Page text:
Reflection & Action: Rituals are powerful. Hello/goodbye, good morning/good night kisses are an everyday occurrence in my marriage. Leave takings with our daughters—by phone or in person—are punctuated from both sides with the phrase, “Love ya.” Our dinner grace includes a “today I am thankful for …” comment from each person around the table.
As with brushing your teeth in the morning, these actions and phrases have become second nature. That doesn’t make them meaningless. Each exchange expresses deeply held values of love and appreciation.
Rituals bring our values to life. If you value your health, turning a lunchtime walk into an automatic ritual breathes life into that value. If you value family, the ritual of a weekly phone call with a parent or sibling keeps the connection alive. If you value the beauty of nature, the ritual of placing freshly cut flowers on your desk or your table keeps nature in the center of your everyday life. You get the picture.
What kind of rituals are already working for you? What other rituals could you create to shift more of your deeply held values from intention to action?
Tie those practices to a specific time or place. Build them into your daily or weekly routines. Watch the impact!
Quote Of The Week: Rituals provide a level of comfort, continuity, and security that frees us to improvise and to take risks. – Jim Loehr and Tony Schwartz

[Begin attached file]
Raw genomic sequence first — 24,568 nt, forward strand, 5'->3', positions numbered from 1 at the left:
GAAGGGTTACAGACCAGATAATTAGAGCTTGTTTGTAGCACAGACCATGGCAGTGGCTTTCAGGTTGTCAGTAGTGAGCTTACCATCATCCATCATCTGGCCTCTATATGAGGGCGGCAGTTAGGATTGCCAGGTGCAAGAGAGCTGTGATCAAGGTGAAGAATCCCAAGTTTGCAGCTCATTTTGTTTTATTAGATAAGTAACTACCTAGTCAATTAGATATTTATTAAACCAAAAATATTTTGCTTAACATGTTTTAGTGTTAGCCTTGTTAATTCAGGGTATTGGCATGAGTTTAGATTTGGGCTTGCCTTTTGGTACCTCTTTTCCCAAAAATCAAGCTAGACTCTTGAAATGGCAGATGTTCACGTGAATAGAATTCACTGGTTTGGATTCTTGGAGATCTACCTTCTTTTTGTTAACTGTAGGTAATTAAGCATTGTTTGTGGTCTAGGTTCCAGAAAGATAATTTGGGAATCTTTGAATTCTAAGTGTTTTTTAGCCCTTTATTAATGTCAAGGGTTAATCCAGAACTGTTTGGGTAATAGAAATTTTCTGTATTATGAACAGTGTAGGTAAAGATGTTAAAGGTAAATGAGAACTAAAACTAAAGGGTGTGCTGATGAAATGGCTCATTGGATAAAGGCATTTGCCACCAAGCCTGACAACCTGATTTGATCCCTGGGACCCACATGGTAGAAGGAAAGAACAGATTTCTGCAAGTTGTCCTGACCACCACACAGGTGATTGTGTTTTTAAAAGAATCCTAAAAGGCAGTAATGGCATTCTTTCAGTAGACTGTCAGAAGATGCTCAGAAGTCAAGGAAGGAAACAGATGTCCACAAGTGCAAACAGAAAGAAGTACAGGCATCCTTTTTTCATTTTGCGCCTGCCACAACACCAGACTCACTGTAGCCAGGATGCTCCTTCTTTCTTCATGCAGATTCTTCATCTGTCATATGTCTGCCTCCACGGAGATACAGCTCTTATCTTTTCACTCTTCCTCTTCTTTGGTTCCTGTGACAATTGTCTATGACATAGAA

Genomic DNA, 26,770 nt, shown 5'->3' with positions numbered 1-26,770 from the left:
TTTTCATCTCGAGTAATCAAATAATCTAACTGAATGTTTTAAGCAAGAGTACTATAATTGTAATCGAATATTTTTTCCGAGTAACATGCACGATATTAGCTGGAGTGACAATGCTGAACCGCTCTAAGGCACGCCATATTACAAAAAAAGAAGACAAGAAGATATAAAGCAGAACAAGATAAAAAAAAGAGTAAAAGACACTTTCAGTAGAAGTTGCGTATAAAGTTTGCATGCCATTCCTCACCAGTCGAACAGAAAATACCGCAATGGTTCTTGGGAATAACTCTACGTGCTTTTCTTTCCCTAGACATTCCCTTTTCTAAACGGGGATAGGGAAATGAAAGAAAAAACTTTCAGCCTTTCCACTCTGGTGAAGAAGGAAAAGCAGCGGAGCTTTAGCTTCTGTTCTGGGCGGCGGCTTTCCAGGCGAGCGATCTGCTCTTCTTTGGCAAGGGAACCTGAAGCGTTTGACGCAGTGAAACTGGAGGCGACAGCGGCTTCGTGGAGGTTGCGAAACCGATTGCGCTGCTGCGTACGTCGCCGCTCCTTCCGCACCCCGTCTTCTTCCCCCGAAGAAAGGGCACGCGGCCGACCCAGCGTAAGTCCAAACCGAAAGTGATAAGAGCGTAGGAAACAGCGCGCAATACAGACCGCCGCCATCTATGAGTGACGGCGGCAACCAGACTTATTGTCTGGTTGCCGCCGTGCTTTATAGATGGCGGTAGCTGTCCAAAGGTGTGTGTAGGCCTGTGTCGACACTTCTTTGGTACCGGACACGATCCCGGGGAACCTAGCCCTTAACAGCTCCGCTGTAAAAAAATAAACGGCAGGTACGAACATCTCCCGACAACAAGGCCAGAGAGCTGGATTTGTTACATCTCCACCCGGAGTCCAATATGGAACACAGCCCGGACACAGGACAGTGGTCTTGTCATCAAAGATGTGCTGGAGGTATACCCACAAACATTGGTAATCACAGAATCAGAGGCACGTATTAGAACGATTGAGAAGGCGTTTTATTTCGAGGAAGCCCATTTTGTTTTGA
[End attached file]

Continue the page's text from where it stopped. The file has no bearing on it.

Pause Readers Write: DC writes: When I turn on my computer each day at the office, I stop and think, ‘What is the priority of the day?’ I tell myself I’m only one person and can do only so much. I then go about my day. If I start to sink, I stop, pause, and remind myself what I said first thing in the morning. That usually brings me back into perspective.”
JM writes: My big moment came when I decided to go back to my habit of reading books before bedtime. I finish my evening tasks at least half an hour before bedtime. This creates a definite end to the day and a sense of control. Reading prepares me for a good night’s sleep because it requires me to disconnect from the day. My breathing slows down. My enjoyment of the moment goes up. I do this by myself, for myself. And I can’t wait for the following night so I can find out what happens next.”
Summer Reading Bookshelf: Well, the title sounds dark and its cover looks that way too, but I’m still looking forward to dipping into Todd Henry’s book: Die Empty – Unleash Your Best Work Every Day. His message challenges us to make our contributions while we can, and to refuse to go to our graves with our best work still inside us.